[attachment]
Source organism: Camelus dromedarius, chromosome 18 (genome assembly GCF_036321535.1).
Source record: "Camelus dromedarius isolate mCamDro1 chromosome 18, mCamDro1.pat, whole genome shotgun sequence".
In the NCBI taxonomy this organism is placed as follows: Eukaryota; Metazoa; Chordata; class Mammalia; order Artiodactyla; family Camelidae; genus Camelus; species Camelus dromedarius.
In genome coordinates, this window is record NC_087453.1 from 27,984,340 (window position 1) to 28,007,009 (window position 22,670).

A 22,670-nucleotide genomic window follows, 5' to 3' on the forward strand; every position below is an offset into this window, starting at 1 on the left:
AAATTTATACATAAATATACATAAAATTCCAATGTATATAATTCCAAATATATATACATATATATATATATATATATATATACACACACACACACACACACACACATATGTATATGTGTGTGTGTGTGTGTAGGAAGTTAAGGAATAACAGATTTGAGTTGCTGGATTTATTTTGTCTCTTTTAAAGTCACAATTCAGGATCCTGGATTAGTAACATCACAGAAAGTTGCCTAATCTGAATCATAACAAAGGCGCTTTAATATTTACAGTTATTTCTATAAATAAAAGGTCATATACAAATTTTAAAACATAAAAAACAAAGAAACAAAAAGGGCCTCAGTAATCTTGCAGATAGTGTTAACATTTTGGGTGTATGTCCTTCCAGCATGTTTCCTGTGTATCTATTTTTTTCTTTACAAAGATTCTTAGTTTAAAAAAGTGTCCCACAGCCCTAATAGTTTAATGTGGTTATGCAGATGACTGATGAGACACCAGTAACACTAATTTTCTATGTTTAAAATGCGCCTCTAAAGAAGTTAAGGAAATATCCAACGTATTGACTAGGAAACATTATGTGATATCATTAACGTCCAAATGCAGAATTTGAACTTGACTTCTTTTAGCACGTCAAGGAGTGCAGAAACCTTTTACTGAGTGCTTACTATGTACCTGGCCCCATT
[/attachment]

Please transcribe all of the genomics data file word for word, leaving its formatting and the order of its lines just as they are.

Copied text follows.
Source organism: Camelus dromedarius, chromosome 18 (genome assembly GCF_036321535.1).
Source record: "Camelus dromedarius isolate mCamDro1 chromosome 18, mCamDro1.pat, whole genome shotgun sequence".
In the NCBI taxonomy this organism is placed as follows: Eukaryota; Metazoa; Chordata; class Mammalia; order Artiodactyla; family Camelidae; genus Camelus; species Camelus dromedarius.
In genome coordinates, this window is record NC_087453.1 from 27,984,340 (window position 1) to 28,007,009 (window position 22,670).

A 22,670-nucleotide genomic window follows, 5' to 3' on the forward strand; every position below is an offset into this window, starting at 1 on the left:
AAATTTATACATAAATATACATAAAATTCCAATGTATATAATTCCAAATATATATACATATATATATATATATATATATATACACACACACACACACACACACACATATGTATATGTGTGTGTGTGTGTGTAGGAAGTTAAGGAATAACAGATTTGAGTTGCTGGATTTATTTTGTCTCTTTTAAAGTCACAATTCAGGATCCTGGATTAGTAACATCACAGAAAGTTGCCTAATCTGAATCATAACAAAGGCGCTTTAATATTTACAGTTATTTCTATAAATAAAAGGTCATATACAAATTTTAAAACATAAAAAACAAAGAAACAAAAAGGGCCTCAGTAATCTTGCAGATAGTGTTAACATTTTGGGTGTATGTCCTTCCAGCATGTTTCCTGTGTATCTATTTTTTTCTTTACAAAGATTCTTAGTTTAAAAAAGTGTCCCACAGCCCTAATAGTTTAATGTGGTTATGCAGATGACTGATGAGACACCAGTAACACTAATTTTCTATGTTTAAAATGCGCCTCTAAAGAAGTTAAGGAAATATCCAACGTATTGACTAGGAAACATTATGTGATATCATTAACGTCCAAATGCAGAATTTGAACTTGACTTCTTTTAGCACGTCAAGGAGTGCAGAAACCTTTTACTGAGTGCTTACTATGTACCTGGCCCCATT